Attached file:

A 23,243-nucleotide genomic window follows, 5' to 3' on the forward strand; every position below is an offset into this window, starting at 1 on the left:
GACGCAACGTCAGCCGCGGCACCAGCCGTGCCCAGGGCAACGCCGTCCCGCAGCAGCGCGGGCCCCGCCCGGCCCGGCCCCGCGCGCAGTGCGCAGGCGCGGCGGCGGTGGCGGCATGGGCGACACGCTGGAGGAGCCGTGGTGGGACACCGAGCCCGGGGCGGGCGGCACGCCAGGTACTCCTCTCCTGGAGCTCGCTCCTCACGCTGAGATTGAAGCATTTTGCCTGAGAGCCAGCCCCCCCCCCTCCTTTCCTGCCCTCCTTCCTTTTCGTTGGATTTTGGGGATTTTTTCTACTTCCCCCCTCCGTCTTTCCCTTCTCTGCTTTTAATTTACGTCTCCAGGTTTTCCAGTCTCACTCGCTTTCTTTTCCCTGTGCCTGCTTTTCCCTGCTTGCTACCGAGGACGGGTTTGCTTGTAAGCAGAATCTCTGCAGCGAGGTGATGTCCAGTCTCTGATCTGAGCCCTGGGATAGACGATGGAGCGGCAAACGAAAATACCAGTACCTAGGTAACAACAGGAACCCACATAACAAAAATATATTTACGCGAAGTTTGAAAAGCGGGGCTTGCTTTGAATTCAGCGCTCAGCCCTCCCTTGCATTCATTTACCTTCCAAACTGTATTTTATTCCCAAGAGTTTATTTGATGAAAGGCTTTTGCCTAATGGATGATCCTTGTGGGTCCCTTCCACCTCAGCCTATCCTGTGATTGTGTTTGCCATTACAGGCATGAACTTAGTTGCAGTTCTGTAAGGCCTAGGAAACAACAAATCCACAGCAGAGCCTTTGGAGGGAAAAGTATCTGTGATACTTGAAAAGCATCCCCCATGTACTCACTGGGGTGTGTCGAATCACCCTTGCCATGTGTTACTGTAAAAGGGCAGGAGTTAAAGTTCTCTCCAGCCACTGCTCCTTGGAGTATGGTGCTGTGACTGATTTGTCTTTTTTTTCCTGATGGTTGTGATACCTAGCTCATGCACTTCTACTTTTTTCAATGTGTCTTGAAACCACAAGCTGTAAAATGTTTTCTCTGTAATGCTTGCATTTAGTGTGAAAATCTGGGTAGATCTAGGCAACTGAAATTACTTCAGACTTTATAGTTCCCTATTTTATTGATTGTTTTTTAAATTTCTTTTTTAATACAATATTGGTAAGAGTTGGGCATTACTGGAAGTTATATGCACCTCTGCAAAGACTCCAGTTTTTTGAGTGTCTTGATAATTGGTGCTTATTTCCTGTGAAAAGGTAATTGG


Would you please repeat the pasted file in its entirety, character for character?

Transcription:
A 23,243-nucleotide genomic window follows, 5' to 3' on the forward strand; every position below is an offset into this window, starting at 1 on the left:
GACGCAACGTCAGCCGCGGCACCAGCCGTGCCCAGGGCAACGCCGTCCCGCAGCAGCGCGGGCCCCGCCCGGCCCGGCCCCGCGCGCAGTGCGCAGGCGCGGCGGCGGTGGCGGCATGGGCGACACGCTGGAGGAGCCGTGGTGGGACACCGAGCCCGGGGCGGGCGGCACGCCAGGTACTCCTCTCCTGGAGCTCGCTCCTCACGCTGAGATTGAAGCATTTTGCCTGAGAGCCAGCCCCCCCCCCTCCTTTCCTGCCCTCCTTCCTTTTCGTTGGATTTTGGGGATTTTTTCTACTTCCCCCCTCCGTCTTTCCCTTCTCTGCTTTTAATTTACGTCTCCAGGTTTTCCAGTCTCACTCGCTTTCTTTTCCCTGTGCCTGCTTTTCCCTGCTTGCTACCGAGGACGGGTTTGCTTGTAAGCAGAATCTCTGCAGCGAGGTGATGTCCAGTCTCTGATCTGAGCCCTGGGATAGACGATGGAGCGGCAAACGAAAATACCAGTACCTAGGTAACAACAGGAACCCACATAACAAAAATATATTTACGCGAAGTTTGAAAAGCGGGGCTTGCTTTGAATTCAGCGCTCAGCCCTCCCTTGCATTCATTTACCTTCCAAACTGTATTTTATTCCCAAGAGTTTATTTGATGAAAGGCTTTTGCCTAATGGATGATCCTTGTGGGTCCCTTCCACCTCAGCCTATCCTGTGATTGTGTTTGCCATTACAGGCATGAACTTAGTTGCAGTTCTGTAAGGCCTAGGAAACAACAAATCCACAGCAGAGCCTTTGGAGGGAAAAGTATCTGTGATACTTGAAAAGCATCCCCCATGTACTCACTGGGGTGTGTCGAATCACCCTTGCCATGTGTTACTGTAAAAGGGCAGGAGTTAAAGTTCTCTCCAGCCACTGCTCCTTGGAGTATGGTGCTGTGACTGATTTGTCTTTTTTTTCCTGATGGTTGTGATACCTAGCTCATGCACTTCTACTTTTTTCAATGTGTCTTGAAACCACAAGCTGTAAAATGTTTTCTCTGTAATGCTTGCATTTAGTGTGAAAATCTGGGTAGATCTAGGCAACTGAAATTACTTCAGACTTTATAGTTCCCTATTTTATTGATTGTTTTTTAAATTTCTTTTTTAATACAATATTGGTAAGAGTTGGGCATTACTGGAAGTTATATGCACCTCTGCAAAGACTCCAGTTTTTTGAGTGTCTTGATAATTGGTGCTTATTTCCTGTGAAAAGGTAATTGG